Spending Your Savings — It’s Not Easy…

Spending Your Savings — It’s Not Easy…

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Nintendo Entertainment SystemIt’s funny how as you get older, parting with huge sums of money gets more and more difficult…

Just days into my plan of making car payments to myself, and feeling pretty good about it too, commenter Cath recently mentioned that, though she’s doing the same thing, she’d have a hard time parting with all of that saved up money in one shot

I found the comment pretty intriguing and, after thinking about it some, I think I’m exactly the same type of person.

Let’s fast-forward 4-5 years and say that my “auto” savings account has grown to around $20k. My current vehicle isn’t getting the job done and I’m car shopping.

I don’t know that I’d be able to just wipe out all of that savings in one fell swoop.

That’s probably because I’m a hoarder. A collector. An accumulator.

But I wasn’t always that way…

The first big ticket item I ever really religiously saved up for was the Nintendo Entertainment System.

It came out when I was in the fourth grade. Jay Mooney, who was more of an acquaintance than a friend, lived up the street and was the first person I knew to actually get one. It was awesome.

I mean, it blew my Atari 2600 out of the water. Clear out of the water.

It was even better than Intellivision. Even the rich kids with Colecovision were jealous of Jay Mooney.

I wanted one. Bad.

One problem, though.

It was expensive and my parents weren’t about to spring for it.

It’s funny, to this day, I’m not really sure my mom can even pronounce Nintendo correctly… She wasn’t alone either. A number of my friend’s parents referred to it as, “Intendo”. Weird.

Maybe that’s why none of us actually got a Nintendo for Christmas in fourth grade (or fifth) — our parents were looking for something called the “Intendo” Entertainment System instead.

Any way, it was apparent that this was something that I was going to have to save up for myself.

At the time, the version I wanted (the one that came with the gun for DuckHunt) was $199.99 at Toys-R-Us.

Earning a sporadic $5/week wage (allowance) and $5 per lawn mow during the summer, it seemed as if I’d never get there.

And I didn’t.

The next door neighbor and I suffered the entire summer between 4th and 5th grade playing “Pitfall II” and “Congo Bongo” on the Atari 2600 on a 13-inch black and white television knowing full well that up the street, Jay Mooney was playing Mach Rider in full color.

We did the same the next summer too.

Looking back, we probably should have pooled our money.

Apparently the idea of “sharing” never crossed our minds.

But I remember getting really excited when I’d reached the $50 mark. I’d never had that much money in my life.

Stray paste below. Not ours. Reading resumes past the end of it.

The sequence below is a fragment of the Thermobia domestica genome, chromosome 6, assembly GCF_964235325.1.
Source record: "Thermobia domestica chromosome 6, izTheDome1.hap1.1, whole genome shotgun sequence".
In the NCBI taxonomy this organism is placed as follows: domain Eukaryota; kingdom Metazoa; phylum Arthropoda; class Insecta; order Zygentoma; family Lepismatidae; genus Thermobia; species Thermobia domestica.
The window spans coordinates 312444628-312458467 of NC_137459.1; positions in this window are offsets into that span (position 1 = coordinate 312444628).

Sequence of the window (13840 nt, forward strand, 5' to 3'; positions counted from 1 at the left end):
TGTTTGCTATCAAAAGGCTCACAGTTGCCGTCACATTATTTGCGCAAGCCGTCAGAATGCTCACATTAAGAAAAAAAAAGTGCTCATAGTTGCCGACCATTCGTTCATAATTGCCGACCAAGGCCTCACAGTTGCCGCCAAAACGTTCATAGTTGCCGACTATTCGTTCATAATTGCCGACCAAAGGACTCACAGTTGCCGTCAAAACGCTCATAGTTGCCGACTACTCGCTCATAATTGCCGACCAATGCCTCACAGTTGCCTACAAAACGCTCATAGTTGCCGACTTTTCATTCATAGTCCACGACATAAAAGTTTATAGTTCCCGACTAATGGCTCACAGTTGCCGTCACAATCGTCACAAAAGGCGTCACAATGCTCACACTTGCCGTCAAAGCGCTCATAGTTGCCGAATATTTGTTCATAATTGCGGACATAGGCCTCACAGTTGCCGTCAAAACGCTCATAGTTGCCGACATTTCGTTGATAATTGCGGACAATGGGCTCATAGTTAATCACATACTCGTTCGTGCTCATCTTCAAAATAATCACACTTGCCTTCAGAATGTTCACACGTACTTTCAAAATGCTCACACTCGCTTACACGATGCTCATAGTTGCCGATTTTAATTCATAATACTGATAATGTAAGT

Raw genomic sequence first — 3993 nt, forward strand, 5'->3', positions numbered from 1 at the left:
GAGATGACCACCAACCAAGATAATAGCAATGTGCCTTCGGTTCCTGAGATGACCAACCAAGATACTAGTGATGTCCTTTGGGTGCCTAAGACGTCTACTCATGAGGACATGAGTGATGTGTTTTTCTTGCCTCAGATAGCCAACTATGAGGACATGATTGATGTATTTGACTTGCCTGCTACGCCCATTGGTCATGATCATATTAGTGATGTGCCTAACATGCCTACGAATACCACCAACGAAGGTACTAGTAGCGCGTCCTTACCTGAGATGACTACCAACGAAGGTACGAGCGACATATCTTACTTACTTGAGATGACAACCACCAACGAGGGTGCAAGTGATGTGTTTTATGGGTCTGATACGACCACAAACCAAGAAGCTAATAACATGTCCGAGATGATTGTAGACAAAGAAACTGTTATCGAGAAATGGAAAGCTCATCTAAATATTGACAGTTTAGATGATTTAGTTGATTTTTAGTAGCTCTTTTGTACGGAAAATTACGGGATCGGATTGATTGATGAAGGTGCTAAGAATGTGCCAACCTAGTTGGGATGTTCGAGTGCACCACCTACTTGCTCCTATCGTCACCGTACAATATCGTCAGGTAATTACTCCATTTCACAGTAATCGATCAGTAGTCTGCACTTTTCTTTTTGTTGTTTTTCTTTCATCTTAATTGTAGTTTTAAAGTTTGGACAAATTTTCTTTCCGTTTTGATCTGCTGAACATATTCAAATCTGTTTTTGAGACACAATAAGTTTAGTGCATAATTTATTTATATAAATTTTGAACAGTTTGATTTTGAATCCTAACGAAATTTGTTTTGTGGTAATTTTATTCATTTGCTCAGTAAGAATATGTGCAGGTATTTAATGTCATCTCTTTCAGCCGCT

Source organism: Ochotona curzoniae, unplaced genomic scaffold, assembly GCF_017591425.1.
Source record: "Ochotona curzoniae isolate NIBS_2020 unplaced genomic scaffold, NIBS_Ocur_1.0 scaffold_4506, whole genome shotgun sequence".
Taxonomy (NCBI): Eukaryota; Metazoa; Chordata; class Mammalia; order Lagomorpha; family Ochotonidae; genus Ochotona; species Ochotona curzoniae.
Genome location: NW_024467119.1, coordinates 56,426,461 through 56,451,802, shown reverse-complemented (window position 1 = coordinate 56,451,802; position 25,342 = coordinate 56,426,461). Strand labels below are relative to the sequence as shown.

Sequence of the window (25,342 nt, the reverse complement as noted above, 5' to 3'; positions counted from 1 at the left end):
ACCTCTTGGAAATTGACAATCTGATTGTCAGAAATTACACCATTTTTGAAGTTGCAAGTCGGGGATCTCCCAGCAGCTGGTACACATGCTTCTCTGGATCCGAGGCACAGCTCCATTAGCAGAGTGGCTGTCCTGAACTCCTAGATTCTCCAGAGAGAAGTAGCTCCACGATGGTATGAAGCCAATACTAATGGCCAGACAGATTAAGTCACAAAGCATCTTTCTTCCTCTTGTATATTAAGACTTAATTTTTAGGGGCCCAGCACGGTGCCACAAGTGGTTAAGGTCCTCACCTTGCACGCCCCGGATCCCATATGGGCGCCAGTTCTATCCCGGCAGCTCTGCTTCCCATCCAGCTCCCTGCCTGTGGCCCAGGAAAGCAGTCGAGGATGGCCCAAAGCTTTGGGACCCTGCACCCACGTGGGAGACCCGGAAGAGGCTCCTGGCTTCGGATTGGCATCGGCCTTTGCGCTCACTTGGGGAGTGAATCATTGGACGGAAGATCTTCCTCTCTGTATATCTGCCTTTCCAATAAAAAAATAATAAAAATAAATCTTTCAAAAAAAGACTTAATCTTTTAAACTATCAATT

I could finally start to imagine having my very own Nintendo. To speed up the pace, I started pilfering $1/day from the lunch money my mother would give me each morning.

Being the dork that I was, I remember ironing all of the $1 bills I had so that they looked really cool all in a stack. I even taped a piece of paper around them like they do at the bank.

As months turned into years, it started to feel like I’d never make it, but I held on to the goal.

One day, the Nintendo Entertainment System would be mine.

Thankfully, at that point in history, Nintendo didn’t have any real challengers (like XBOX or Playstation), otherwise I’d have had to rethink my planned purchase.

Then, as luck would have it, my stash of cash got a major boost when my uncle slipped me a $100. “Shhhh… don’t tell your dad…”

I had enough!

I didn’t tell my dad about the $100, but it had to be pretty obvious. I mean, where would I have gotten a nice crisp $100 bill? Seriously…

My parents drove me down to KB Toys at our local mall (now torn down) and I had the privilege of asking to purchase one of their big ticket items. You know, the stuff that was kept behind glass…

It was so cool walking out of there.

That night, the Atari was disconnected for all eternity.

My sister and I hooked up the Nintendo full of excitement only to realize that, while we now had a Nintendo of our own, we only had two games (Super Mario Bros. and Duckhunt) and we’d played both of them to death over the past few years at friends’ houses.

Making matters worse, *everyone* had those two games, so we couldn’t even use them as trade bait. No one wanted to borrow those two games.

It was pretty horrible stomping on goombas and koopa troopas without any sort of challenge.

The light at the end of the tunnel was, as it turned out, well, boring.

That first night, in one sitting, I played through all 24 levels to win the game. Levels 7-1, 7-2, and 7-3 are easily the most difficult.

Back to saving I went…

Thankfully, while the system itself was too expensive for my parents to buy for us, the games were not.

Unfortunately the games I remember getting for Christmas were forgettable titles like “Jordan vs. Bird” and “A Boy and his Blob“…

A couple of years later, it was another year of saving for the Sega Genesis…

Rinse and repeat, really.

But now, like Cath, I can’t imagine spending every last penny in one shot — even if I’d saved up for it.

Already, now, I’m excited by the twelve cents of interest I’ve earned so far…

I almost think that I might prefer to pay back debt rather than eliminate my savings to prevent taking on debt…

Weird…

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